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Gov. Rick Scott readies response to Supreme Court ruling on 'Obamacare'

As the leader of the multi-state challenge to federal health care reform, the attention will be on Florida when the U.S. Supreme Court makes its ruling next week on the merits of the law. And we're already catching a glimpse of Gov. Rick Scott's message strategy in the case that the Patient Protection and Affordable Care Act is overturned by the High Court.

Lane Wright, the governor's press secretary, emailed the messaging strategy on Tuesday to Rob Nichols, a spokesperson for Ohio Gov. John Kasich. Kasich is a Republican, like Scott, and Ohio is one of the 25 states that joined Florida in fighting the individual mandate contained in what is commonly known as "Obamacare."

(We obtained the email through Project Sunburst, where correspondence to and from Scott and others in the Executive Office of the Governor are posted. Tip of the hat to Politifact's Katie Sanders' keen eye.)

If the court rules in Florida's favor, Wright notes, the governor's office will contrast the national economy with Florida's. The message will be the national economy under President Barack Obama's leadership is in "shambles" while Florida, under Scott, is doing well.

When it comes to healthcare, the existing national system will be touted as one that works but has become too expensive. Scott will begin talking up "four pillars of reform" to fix the issues: "increased consumer choice, increased provider competition, increased provider accountability and price transparency, and increased personal responsibility."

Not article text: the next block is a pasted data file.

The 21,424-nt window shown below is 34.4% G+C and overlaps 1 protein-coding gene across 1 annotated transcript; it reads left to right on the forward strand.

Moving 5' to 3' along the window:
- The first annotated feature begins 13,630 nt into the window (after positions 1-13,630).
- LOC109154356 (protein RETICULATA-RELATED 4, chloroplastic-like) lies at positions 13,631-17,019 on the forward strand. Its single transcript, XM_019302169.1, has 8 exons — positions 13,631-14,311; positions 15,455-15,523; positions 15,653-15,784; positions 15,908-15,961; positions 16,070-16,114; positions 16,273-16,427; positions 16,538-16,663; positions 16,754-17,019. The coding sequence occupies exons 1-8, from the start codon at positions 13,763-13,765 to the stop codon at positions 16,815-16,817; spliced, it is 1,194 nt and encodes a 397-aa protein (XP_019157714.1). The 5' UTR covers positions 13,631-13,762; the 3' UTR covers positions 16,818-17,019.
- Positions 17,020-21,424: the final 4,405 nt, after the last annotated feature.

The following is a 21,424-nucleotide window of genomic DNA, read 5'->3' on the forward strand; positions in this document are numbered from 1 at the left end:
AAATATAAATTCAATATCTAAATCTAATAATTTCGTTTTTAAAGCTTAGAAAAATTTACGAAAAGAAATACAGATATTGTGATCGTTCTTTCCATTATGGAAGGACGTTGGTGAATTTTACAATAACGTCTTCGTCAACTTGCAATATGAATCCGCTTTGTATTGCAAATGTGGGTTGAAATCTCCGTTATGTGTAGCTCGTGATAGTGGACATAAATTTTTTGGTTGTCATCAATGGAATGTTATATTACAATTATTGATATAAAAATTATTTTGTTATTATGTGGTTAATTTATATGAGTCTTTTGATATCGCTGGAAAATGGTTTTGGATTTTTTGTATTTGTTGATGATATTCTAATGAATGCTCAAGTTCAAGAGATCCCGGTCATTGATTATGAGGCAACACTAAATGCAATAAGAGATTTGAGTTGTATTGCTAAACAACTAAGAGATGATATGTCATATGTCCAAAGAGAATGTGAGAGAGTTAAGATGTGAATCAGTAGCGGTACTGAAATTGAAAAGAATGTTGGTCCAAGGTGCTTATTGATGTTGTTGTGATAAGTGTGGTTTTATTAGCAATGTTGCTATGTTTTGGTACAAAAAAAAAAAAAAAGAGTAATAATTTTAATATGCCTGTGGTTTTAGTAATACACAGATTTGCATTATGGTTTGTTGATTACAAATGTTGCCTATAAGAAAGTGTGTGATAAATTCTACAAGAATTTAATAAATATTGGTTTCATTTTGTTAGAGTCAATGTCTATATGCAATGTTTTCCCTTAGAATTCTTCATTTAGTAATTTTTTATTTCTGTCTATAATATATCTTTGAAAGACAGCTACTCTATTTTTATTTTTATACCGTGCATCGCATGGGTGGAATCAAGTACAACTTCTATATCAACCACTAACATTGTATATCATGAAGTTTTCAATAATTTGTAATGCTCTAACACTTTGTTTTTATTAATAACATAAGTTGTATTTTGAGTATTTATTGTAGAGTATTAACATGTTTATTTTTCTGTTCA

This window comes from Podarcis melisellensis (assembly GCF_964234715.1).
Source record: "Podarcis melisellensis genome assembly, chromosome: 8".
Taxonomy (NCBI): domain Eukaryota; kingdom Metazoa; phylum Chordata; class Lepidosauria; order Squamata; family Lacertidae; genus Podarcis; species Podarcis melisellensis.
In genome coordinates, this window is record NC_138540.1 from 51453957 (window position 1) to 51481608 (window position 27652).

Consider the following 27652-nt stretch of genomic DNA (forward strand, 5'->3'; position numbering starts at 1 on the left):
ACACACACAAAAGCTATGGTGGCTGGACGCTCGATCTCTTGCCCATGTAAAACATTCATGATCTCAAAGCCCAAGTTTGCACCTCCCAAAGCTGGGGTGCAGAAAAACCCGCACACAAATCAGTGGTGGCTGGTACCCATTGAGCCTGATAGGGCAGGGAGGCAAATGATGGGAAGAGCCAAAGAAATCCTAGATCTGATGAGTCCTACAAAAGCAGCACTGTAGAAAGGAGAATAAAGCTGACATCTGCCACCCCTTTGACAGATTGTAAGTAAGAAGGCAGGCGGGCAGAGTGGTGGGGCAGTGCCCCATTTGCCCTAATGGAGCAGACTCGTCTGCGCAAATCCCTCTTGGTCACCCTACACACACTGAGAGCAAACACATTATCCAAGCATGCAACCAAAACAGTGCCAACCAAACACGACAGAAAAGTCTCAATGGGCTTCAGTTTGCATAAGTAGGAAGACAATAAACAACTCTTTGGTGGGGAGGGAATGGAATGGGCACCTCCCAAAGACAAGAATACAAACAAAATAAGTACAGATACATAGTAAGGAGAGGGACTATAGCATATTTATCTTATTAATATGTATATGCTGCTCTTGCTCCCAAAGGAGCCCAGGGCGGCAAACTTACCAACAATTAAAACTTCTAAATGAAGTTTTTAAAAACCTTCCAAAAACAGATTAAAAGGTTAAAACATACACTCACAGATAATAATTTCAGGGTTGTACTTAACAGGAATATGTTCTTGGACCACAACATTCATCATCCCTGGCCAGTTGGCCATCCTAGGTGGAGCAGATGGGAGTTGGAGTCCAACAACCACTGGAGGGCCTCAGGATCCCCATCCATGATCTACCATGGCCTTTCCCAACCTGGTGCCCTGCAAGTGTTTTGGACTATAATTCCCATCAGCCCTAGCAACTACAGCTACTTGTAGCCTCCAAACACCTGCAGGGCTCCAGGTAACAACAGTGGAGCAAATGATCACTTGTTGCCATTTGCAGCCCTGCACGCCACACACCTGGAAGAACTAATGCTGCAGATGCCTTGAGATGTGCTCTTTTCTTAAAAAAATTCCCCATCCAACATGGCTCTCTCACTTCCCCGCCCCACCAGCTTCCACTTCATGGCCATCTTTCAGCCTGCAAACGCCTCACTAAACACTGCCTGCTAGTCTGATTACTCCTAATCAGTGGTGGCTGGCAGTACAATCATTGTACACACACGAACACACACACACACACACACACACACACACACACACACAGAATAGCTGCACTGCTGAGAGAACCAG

We haven't found any talking points in Wright's inbox regarding how Scott would react if the High Court upholds all or part of the healthcare reform law. But we'll keep our eyes open.

Here is the full text of Wright's email:

From:       Wright, Lane      
Sent:       Tue 6/19/2012 5:02 PM
To:       'rob.nichols@governor.ohio.gov'
Cc:       Sunburst
Subject:       Obamacare Information

Rob,

Per your request, here’s some information to supplement our previous conversation—what we’re now saying.

Thanks,
Lane

Healthcare Law If overturned:

Focus on contrast between Federal Government vs. Florida:

·       With national economy in shambles, federal government wasted resources, time and energy trying to implement a massive social program that injected nothing but uncertainty and doubt.

·       Squandered any chance of fixing our economy

·       Meanwhile, here in Florida, we focused energy, time and resources on fixing the economy

·       The difference is dramatic.  National economy is anemic.  Florida has had 11 straight months of improving unemployment

Where do we go from here?

·       The only problem with our health care system is rapidly rising costs

·       The US has one of the best health care systems in the world; we just have to make it more affordable.

·       To fix it, there are four pillars of reform

o   Increased Consumer choice

o   Increased provider competition

o   Increased provider accountability and price transparency

o   Increased personal responsibility

Comments

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Stephanie Mott

Yeah--The World Health Organization ranks the U.S. health system 37th right below Costa Rica and Dominica.
Sure, the rankings are based on life expectancy of all,
not just those who have health insurance, and of course
the fairness and equality of service.

The rankings are based on an index of five factors:[1]

Health (50%) : disability-adjusted life expectancy
Overall or average : 25%
Distribution or equality : 25%
Responsiveness (25%) : speed of service, protection of privacy, and quality of amenities
Overall or average : 12.5%
Distribution or equality : 12.5%
Fair financial contribution : 25%

Yeah, it's good if you have good health insurance.

Lindad

whew! did you get a whiff of that? something really stinks! and methinks it emanates from rick scott - after all, he's only paying $400 per year for both him and his wife so what does he care about the rank and file? yes that's right - absolutely nothing

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